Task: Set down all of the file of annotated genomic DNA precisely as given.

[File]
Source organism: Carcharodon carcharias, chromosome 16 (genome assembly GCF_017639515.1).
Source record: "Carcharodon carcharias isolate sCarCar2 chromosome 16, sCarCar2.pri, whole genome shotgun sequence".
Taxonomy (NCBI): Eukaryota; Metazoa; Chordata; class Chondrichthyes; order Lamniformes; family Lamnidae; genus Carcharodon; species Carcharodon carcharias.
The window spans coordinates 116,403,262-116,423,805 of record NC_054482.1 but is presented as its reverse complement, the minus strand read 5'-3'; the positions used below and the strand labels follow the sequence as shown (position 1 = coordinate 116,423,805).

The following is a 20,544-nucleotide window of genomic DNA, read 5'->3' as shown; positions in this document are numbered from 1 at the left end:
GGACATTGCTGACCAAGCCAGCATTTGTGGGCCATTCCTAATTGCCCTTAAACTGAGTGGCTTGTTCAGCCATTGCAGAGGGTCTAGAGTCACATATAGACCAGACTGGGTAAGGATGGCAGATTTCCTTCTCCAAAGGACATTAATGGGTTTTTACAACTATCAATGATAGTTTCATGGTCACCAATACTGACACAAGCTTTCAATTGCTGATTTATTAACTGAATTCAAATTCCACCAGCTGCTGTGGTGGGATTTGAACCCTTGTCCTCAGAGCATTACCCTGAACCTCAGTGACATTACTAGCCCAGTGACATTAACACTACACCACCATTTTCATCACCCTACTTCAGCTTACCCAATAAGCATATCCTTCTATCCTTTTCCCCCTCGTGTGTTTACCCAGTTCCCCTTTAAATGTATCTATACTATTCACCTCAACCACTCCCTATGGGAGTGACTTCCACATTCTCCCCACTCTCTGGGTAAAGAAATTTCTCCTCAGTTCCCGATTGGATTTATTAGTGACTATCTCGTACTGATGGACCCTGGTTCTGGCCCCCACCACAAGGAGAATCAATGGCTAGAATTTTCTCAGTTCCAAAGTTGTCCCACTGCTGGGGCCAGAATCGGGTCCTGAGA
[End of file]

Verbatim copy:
Source organism: Carcharodon carcharias, chromosome 16 (genome assembly GCF_017639515.1).
Source record: "Carcharodon carcharias isolate sCarCar2 chromosome 16, sCarCar2.pri, whole genome shotgun sequence".
Taxonomy (NCBI): Eukaryota; Metazoa; Chordata; class Chondrichthyes; order Lamniformes; family Lamnidae; genus Carcharodon; species Carcharodon carcharias.
The window spans coordinates 116,403,262-116,423,805 of record NC_054482.1 but is presented as its reverse complement, the minus strand read 5'-3'; the positions used below and the strand labels follow the sequence as shown (position 1 = coordinate 116,423,805).

The following is a 20,544-nucleotide window of genomic DNA, read 5'->3' as shown; positions in this document are numbered from 1 at the left end:
GGACATTGCTGACCAAGCCAGCATTTGTGGGCCATTCCTAATTGCCCTTAAACTGAGTGGCTTGTTCAGCCATTGCAGAGGGTCTAGAGTCACATATAGACCAGACTGGGTAAGGATGGCAGATTTCCTTCTCCAAAGGACATTAATGGGTTTTTACAACTATCAATGATAGTTTCATGGTCACCAATACTGACACAAGCTTTCAATTGCTGATTTATTAACTGAATTCAAATTCCACCAGCTGCTGTGGTGGGATTTGAACCCTTGTCCTCAGAGCATTACCCTGAACCTCAGTGACATTACTAGCCCAGTGACATTAACACTACACCACCATTTTCATCACCCTACTTCAGCTTACCCAATAAGCATATCCTTCTATCCTTTTCCCCCTCGTGTGTTTACCCAGTTCCCCTTTAAATGTATCTATACTATTCACCTCAACCACTCCCTATGGGAGTGACTTCCACATTCTCCCCACTCTCTGGGTAAAGAAATTTCTCCTCAGTTCCCGATTGGATTTATTAGTGACTATCTCGTACTGATGGACCCTGGTTCTGGCCCCCACCACAAGGAGAATCAATGGCTAGAATTTTCTCAGTTCCAAAGTTGTCCCACTGCTGGGGCCAGAATCGGGTCCTGAGA